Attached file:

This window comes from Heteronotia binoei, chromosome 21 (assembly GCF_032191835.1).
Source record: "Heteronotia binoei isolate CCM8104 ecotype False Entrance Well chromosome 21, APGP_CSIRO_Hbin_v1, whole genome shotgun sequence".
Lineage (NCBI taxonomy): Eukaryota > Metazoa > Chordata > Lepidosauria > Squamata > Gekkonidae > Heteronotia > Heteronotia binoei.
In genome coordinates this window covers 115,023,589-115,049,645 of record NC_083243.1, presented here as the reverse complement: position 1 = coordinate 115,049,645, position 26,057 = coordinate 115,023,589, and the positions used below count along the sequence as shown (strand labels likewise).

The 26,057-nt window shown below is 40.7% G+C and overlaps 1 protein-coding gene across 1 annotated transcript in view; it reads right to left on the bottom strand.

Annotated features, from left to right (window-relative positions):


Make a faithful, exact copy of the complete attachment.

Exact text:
This window comes from Heteronotia binoei, chromosome 21 (assembly GCF_032191835.1).
Source record: "Heteronotia binoei isolate CCM8104 ecotype False Entrance Well chromosome 21, APGP_CSIRO_Hbin_v1, whole genome shotgun sequence".
Lineage (NCBI taxonomy): Eukaryota > Metazoa > Chordata > Lepidosauria > Squamata > Gekkonidae > Heteronotia > Heteronotia binoei.
In genome coordinates this window covers 115,023,589-115,049,645 of record NC_083243.1, presented here as the reverse complement: position 1 = coordinate 115,049,645, position 26,057 = coordinate 115,023,589, and the positions used below count along the sequence as shown (strand labels likewise).

The 26,057-nt window shown below is 40.7% G+C and overlaps 1 protein-coding gene across 1 annotated transcript in view; it reads right to left on the bottom strand.

Annotated features, from left to right (window-relative positions):